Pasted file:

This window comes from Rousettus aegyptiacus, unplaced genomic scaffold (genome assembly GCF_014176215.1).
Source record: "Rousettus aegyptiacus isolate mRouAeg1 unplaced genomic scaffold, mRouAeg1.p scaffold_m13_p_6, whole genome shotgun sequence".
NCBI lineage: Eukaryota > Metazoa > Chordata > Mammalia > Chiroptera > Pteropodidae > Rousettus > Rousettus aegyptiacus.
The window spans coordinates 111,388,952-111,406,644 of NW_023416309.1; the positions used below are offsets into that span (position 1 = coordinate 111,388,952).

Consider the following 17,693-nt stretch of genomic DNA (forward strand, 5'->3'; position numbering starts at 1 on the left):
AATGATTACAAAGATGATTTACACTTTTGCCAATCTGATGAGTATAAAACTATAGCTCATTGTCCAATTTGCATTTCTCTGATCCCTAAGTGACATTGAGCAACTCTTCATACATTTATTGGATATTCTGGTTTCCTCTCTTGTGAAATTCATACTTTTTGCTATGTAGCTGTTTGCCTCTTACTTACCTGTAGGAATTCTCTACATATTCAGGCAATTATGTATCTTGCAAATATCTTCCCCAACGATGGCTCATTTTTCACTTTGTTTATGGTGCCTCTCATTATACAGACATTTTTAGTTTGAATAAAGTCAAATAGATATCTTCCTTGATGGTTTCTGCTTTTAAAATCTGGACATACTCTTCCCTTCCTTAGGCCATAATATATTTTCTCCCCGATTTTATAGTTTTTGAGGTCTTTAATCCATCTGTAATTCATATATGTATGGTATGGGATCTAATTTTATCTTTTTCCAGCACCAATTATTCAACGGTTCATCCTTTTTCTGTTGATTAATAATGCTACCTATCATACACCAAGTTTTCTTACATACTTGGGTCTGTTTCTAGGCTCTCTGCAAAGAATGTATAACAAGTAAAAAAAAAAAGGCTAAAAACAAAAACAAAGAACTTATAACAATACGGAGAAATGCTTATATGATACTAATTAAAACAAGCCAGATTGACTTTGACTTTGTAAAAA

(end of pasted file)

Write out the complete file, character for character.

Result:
This window comes from Rousettus aegyptiacus, unplaced genomic scaffold (genome assembly GCF_014176215.1).
Source record: "Rousettus aegyptiacus isolate mRouAeg1 unplaced genomic scaffold, mRouAeg1.p scaffold_m13_p_6, whole genome shotgun sequence".
NCBI lineage: Eukaryota > Metazoa > Chordata > Mammalia > Chiroptera > Pteropodidae > Rousettus > Rousettus aegyptiacus.
The window spans coordinates 111,388,952-111,406,644 of NW_023416309.1; the positions used below are offsets into that span (position 1 = coordinate 111,388,952).

Consider the following 17,693-nt stretch of genomic DNA (forward strand, 5'->3'; position numbering starts at 1 on the left):
AATGATTACAAAGATGATTTACACTTTTGCCAATCTGATGAGTATAAAACTATAGCTCATTGTCCAATTTGCATTTCTCTGATCCCTAAGTGACATTGAGCAACTCTTCATACATTTATTGGATATTCTGGTTTCCTCTCTTGTGAAATTCATACTTTTTGCTATGTAGCTGTTTGCCTCTTACTTACCTGTAGGAATTCTCTACATATTCAGGCAATTATGTATCTTGCAAATATCTTCCCCAACGATGGCTCATTTTTCACTTTGTTTATGGTGCCTCTCATTATACAGACATTTTTAGTTTGAATAAAGTCAAATAGATATCTTCCTTGATGGTTTCTGCTTTTAAAATCTGGACATACTCTTCCCTTCCTTAGGCCATAATATATTTTCTCCCCGATTTTATAGTTTTTGAGGTCTTTAATCCATCTGTAATTCATATATGTATGGTATGGGATCTAATTTTATCTTTTTCCAGCACCAATTATTCAACGGTTCATCCTTTTTCTGTTGATTAATAATGCTACCTATCATACACCAAGTTTTCTTACATACTTGGGTCTGTTTCTAGGCTCTCTGCAAAGAATGTATAACAAGTAAAAAAAAAAAGGCTAAAAACAAAAACAAAGAACTTATAACAATACGGAGAAATGCTTATATGATACTAATTAAAACAAGCCAGATTGACTTTGACTTTGTAAAAA